Market Quick Take - June 8, 2021

Macro 6 minutes to read
Saxo Strategy Team

Summary:  Global equity markets posted an indifferent session yesterday and overnight as the market looks forward to the Thursday ECB meeting and US CPI release while earnings reports are at a low ebb. One of the few places there has been some measure of drama over the last 24 hours is in cryptocurrencies, where Bitcoin is trading below its lowest daily close since January, eyeing the key 30,000 support level if the selling continues.


What is our trading focus?

Nasdaq 100 (USNAS100.I) and S&P 500 (US500.I) – growth pockets in US equities were lifted yesterday on the Biogen news that the biotechnology giant got its FDA approval for its Alzheimer drug – first commercially approved drug for this disease in history. Nasdaq 100 rallied past 13,800 and has extended momentum in early European trading hours. US 10-year yield getting close to break below the 155 bps. level is also helping growth stocks in the short-term.

Euro STOXX 50 (EU50.I) - STOXX 50 futures finally broke through the 4,100 level yesterday and closed just below. This level is the new anchor for European equities. The value vs growth trade and inflationary pressures lifting cyclical industries such as energy and mining companies are lifting European equities vs US equities. The reopening of the European economies is also still on track for this summer saving the holiday season for the peripheral Europe.

Biogen (BIIB:xnas) - share prices rose over 38% yesterday as the US Food and Drug Administration approved the company’s Alzheimer drug, a controversial move after the drug seemed to have failed two large clinical trials, although it was proven to remove amyloud, a protein associated with neurological decline, and that motivated the FDA’s approval. The company plans to charge $56,000 per year for treatment with the drug, to be called Aduhelm.

Bitcoin (BITCOIN_XBTE:xome) and Ethereum (ETHEREUM_XBTE:xome). Bitcoin and most cryptocurrencies are suffering a new bout of weakness, with Bitcoin now trading below its lowest daily close since January, with the next key focus the intraday low during the intense sell-off episode in May at 30,0000, while Ethereum is farther from its lows during that sell-off, although it has tumbled far away from the 3,000 resistance – next level of note is 2,000, which it managed to avoid closing below during the May sell-off. One prominent story hitting the crypto market is that US authorities have succeeded in recovering most of the Bitcoin used to pay for the ransomware attack on a major US gasoline pipeline.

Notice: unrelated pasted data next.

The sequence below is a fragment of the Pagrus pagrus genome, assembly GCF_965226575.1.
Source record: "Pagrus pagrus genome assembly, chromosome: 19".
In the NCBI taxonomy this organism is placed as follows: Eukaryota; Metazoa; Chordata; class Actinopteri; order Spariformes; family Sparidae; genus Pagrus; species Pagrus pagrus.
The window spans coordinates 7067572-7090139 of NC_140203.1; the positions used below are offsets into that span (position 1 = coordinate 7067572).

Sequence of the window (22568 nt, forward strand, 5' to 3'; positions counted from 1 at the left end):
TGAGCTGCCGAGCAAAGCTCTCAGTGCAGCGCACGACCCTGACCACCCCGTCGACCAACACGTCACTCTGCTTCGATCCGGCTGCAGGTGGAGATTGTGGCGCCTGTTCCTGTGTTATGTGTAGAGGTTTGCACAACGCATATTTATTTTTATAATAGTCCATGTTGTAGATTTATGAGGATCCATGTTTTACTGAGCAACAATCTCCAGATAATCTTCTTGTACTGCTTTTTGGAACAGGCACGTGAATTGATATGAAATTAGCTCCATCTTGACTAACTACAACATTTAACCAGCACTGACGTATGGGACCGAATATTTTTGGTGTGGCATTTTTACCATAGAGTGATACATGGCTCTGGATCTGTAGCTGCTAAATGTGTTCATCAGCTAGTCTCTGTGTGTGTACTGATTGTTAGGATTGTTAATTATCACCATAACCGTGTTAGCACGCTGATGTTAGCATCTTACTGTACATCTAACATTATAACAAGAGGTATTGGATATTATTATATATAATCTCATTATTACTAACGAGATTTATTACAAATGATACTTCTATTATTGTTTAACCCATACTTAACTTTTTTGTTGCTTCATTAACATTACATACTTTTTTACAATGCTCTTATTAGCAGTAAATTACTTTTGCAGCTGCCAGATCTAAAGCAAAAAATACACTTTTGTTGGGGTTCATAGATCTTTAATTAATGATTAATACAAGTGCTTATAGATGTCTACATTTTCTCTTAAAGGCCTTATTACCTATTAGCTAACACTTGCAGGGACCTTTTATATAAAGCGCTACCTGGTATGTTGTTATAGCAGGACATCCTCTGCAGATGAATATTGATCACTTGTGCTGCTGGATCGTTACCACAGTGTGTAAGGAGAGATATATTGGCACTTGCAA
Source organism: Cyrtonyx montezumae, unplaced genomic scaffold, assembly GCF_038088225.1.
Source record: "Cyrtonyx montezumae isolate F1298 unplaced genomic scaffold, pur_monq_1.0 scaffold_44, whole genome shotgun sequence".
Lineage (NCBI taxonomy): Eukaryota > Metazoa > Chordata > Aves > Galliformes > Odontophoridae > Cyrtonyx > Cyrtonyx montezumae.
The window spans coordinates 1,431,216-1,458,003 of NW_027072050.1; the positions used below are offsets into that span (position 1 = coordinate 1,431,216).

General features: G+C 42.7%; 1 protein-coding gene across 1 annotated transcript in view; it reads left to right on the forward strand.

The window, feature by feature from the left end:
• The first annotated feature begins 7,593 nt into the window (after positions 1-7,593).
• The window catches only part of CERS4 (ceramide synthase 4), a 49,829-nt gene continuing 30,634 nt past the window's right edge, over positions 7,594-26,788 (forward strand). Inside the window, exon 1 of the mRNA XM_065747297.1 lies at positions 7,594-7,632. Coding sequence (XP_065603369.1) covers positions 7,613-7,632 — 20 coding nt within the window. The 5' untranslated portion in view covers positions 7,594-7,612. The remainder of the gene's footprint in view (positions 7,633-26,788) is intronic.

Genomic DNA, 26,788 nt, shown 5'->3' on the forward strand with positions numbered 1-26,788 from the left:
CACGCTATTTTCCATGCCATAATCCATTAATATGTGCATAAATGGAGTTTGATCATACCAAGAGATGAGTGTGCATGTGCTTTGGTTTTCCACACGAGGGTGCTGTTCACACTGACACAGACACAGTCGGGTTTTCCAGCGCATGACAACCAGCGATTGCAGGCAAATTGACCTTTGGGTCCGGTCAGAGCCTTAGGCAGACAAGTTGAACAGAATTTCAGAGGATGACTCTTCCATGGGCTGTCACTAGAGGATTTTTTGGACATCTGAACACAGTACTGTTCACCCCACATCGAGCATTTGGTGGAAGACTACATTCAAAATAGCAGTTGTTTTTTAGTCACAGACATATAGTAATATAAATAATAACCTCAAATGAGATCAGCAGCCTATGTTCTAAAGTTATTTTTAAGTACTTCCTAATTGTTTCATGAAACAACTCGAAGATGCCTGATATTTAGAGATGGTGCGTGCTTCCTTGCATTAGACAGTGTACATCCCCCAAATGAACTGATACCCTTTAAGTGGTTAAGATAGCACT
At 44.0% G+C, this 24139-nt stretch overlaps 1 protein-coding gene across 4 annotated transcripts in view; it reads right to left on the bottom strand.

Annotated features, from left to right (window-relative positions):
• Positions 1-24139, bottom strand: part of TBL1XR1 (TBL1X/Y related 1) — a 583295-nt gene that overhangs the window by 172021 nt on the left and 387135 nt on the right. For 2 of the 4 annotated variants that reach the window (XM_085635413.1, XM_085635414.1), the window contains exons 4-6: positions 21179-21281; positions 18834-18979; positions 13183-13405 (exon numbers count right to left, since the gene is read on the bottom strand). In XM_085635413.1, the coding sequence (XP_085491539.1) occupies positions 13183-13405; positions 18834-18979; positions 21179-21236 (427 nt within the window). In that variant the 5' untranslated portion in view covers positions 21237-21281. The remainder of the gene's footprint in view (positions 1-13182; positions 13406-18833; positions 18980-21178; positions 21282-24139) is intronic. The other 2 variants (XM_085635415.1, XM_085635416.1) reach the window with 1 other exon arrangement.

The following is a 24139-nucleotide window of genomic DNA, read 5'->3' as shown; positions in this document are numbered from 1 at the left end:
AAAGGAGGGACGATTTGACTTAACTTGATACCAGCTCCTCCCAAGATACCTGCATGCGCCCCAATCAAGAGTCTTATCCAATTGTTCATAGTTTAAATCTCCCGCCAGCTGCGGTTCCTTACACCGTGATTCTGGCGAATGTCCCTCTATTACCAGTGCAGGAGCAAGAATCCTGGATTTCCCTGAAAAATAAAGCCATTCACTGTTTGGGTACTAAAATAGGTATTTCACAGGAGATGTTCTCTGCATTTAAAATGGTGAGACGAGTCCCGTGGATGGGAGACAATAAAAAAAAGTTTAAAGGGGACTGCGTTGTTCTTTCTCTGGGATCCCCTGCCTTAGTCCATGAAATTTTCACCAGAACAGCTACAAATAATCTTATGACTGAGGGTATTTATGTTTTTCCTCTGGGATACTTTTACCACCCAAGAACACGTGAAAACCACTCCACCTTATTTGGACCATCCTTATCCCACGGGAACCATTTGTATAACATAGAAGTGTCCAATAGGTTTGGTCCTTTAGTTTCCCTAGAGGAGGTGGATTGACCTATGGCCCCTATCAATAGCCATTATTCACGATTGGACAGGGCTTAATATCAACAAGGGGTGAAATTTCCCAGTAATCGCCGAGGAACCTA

USDJPY US treasuries continue to trade at yields near the lows for the recent cycle in the wake of the disappointing US May nonfarm payrolls change data reported Friday, a development that sent USDJPY tumbling back lower after breaking above 110.00. USDJPY is still trading in a rising channel supported approximately by the 109.00 level and the next key event risk is the Thursday US May CPI release - will markets sell US dollars on a hot number on the declining real value of the US dollar (compared to the JPY in particularly as inflation in Japan remains nonexistent) or buy US assuming that it is bringing forward a Fed guidance shift as soon as the June 16 FOMC meeting next week?

EURNOK – EURNOK is looking heavy again as crude oil prices remain elevated and risk sentiment has never really blinked in Europe. With the opening up across Europe and outlook turning higher for the region and for oil demand in coming months, especially as further EU pandemic spending is set to boost demand in the second half of this year, the backdrop looks positive for NOK to continue rallying as the Norges Bank looks to be the second bank in Europe to raise rates later this year (after Hungary which has essentially pre-declared a rate hike later this month). EURNOK may finally be ready to have a solid go at breaking down and maintaining below 10.00.

Crude oil futures trade lower with WTI (OILUSJUL21) trading back below $69 after briefly touching $70 on Monday. While the news flow remains overwhelmingly positive, the question is how much has already been baked into the price by now. Apart from light profit taking, the price has drifted lower in response to slowing Chinese crude oil imports while also watching any progress between Iran and world powers to revive a nuclear deal. Focus today being EIA’s monthly STEO and weekly stock report from the API. Having found resistance at $70, WTI may look for support towards $66.9 followed by $66.